NOLA.com recently tweeted this photo of a t-shirt being sold at some Sam's Clubs in Louisiana. The t-shirt says "LOUISIANA" and includes a drawing of mountains and pine trees. I'm from Louisiana, and we certainly have lots of pine trees—in fact, I'm from a town literally named after pine trees. We certainly don't have mountains, though. The highest point in Louisiana is Driskill Mountain in Bienville Parish, which is a whopping 535 feet high. Louisiana Travel explains:
Calling Driskill Mountain a "mountain" — while technically true — might need a little clarification. While considered a high point in Louisiana, elsewhere in the world, this little mountain would just be a hill. Consider its elevation: 535 feet above sea level. To put that in perspective, there are two buildings in downtown New Orleans that are taller than Driskill's summit. And compared to the largest mountains in the world, Mount Everest and Denali, you'd have to stack 55 and 38 Driskill mountains respectively to reach their summits.
I do find the shirt funny, because whoever printed it clearly had no clue about Louisiana, or didn't really care about finding out. What's not funny, though, is that not only does Louisiana lack mountains, in fact much of Louisiana is actually below sea level, and water levels continue to rise. And those rising water levels are a huge threat to Louisiana residents and wildlife, as PBS explains:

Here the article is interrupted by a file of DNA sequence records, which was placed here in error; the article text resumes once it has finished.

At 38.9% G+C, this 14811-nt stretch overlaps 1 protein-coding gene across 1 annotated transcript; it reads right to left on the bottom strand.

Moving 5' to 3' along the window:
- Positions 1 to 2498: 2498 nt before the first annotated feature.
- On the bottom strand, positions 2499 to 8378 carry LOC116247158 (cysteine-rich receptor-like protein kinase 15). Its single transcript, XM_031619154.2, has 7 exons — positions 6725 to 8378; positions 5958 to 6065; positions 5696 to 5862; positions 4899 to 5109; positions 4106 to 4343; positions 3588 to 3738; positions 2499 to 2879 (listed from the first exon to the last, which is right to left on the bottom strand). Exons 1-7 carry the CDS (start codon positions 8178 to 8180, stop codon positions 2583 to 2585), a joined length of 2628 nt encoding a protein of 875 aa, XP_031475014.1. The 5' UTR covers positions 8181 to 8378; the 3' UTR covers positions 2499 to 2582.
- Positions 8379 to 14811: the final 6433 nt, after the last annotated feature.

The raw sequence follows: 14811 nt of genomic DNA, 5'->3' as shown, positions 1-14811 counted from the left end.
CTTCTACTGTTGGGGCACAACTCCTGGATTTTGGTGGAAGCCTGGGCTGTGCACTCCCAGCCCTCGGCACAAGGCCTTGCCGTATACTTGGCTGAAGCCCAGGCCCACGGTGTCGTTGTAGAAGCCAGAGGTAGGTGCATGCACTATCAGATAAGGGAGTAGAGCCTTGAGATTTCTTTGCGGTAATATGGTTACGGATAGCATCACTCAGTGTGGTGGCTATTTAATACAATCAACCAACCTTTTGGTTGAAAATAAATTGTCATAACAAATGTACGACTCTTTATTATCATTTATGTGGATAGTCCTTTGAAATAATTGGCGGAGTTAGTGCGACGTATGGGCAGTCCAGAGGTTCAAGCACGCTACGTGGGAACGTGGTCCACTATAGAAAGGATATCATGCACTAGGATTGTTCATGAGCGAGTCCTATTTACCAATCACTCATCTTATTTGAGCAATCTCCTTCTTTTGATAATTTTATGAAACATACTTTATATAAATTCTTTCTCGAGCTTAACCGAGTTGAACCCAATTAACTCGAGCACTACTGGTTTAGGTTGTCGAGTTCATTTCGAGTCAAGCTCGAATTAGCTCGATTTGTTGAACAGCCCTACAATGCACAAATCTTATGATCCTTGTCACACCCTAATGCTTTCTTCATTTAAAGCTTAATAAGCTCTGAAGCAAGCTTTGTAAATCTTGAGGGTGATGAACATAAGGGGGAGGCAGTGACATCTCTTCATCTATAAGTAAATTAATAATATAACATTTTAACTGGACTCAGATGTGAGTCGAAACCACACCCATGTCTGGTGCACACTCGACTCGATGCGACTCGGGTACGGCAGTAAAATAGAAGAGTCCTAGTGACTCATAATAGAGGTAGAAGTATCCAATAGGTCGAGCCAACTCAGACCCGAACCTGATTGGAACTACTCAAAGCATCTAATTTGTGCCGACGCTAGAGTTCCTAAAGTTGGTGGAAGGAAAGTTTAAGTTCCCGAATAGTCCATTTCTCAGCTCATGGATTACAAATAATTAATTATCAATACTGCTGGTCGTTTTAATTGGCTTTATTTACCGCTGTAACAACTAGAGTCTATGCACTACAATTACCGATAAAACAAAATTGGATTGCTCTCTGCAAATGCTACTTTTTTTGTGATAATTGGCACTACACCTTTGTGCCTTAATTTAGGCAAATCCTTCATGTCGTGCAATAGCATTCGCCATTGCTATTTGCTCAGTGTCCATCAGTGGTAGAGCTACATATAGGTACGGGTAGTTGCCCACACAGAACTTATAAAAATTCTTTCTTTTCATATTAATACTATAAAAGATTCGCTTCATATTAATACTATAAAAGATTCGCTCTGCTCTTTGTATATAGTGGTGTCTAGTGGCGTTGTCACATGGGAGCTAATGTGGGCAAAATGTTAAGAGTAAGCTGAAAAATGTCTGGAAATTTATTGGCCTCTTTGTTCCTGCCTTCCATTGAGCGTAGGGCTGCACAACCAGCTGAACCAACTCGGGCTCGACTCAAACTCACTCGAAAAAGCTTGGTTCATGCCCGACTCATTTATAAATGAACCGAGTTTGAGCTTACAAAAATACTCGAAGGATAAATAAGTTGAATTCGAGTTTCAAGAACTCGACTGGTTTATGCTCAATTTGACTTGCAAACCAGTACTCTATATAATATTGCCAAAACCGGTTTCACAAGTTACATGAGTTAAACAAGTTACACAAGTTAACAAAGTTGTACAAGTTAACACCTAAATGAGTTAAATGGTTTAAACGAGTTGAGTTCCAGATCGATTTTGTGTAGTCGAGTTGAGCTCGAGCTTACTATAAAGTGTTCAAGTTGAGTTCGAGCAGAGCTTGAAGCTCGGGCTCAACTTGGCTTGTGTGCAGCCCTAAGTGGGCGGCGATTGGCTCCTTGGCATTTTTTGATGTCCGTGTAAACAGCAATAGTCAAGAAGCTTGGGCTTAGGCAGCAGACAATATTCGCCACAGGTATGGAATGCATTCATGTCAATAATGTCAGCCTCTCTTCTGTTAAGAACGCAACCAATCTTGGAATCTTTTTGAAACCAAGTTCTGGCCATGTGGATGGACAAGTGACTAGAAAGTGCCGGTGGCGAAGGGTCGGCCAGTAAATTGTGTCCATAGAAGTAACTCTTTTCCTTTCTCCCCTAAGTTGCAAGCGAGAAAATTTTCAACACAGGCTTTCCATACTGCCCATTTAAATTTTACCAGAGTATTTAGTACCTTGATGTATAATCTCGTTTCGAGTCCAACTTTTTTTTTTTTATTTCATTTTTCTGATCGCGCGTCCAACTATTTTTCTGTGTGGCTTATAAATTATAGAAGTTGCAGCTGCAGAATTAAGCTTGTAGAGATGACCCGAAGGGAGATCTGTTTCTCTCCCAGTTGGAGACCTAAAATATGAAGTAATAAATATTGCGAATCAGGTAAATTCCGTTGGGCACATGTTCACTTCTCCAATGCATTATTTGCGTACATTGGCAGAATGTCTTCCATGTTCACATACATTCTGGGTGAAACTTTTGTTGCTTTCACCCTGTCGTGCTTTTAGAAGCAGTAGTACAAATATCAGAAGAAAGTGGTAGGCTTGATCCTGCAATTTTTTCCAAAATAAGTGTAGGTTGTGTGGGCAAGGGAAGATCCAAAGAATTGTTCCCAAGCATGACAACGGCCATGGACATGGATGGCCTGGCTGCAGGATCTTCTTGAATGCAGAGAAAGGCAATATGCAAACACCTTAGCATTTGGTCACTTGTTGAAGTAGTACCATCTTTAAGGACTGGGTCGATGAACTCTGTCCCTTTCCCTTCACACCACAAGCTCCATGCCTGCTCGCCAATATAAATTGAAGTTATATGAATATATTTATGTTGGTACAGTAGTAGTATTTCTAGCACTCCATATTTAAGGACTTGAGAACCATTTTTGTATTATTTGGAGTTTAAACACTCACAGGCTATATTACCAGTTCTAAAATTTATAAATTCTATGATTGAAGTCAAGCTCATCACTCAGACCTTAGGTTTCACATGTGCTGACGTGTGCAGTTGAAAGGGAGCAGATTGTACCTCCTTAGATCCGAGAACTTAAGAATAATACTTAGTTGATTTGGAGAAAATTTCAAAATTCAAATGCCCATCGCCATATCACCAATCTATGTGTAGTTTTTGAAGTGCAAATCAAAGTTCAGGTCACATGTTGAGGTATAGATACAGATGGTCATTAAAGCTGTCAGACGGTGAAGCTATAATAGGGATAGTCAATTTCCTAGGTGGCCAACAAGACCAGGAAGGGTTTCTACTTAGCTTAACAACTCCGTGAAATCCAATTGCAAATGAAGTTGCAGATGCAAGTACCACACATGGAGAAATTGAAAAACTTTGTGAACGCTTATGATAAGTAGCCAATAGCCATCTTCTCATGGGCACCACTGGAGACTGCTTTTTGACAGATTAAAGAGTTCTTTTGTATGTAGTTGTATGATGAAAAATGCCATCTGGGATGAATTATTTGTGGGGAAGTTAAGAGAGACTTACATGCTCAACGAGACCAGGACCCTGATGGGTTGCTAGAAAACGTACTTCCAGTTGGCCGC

"For Louisiana, the stakes are immense," Daniel Gilford, a scientist at Climate Central, told the NewsHour. "Not including areas protected by levees, more than 46,000 people live on land within 2 feet of the high tide line. Those 2 feet of additional water threaten more than 23,000 Louisiana homes with an estimated value exceeding $2 billion. And under-resourced communities inevitably bear a disproportionate share of the risks."
PBS also explains that efforts are underway to try to better protect Louisiana's coastal communities, but honestly it seems like a mostly futile effort, sadly. To read more about the climate crisis in Louisiana and recent coastal protection efforts, read the rest of the PBS article here.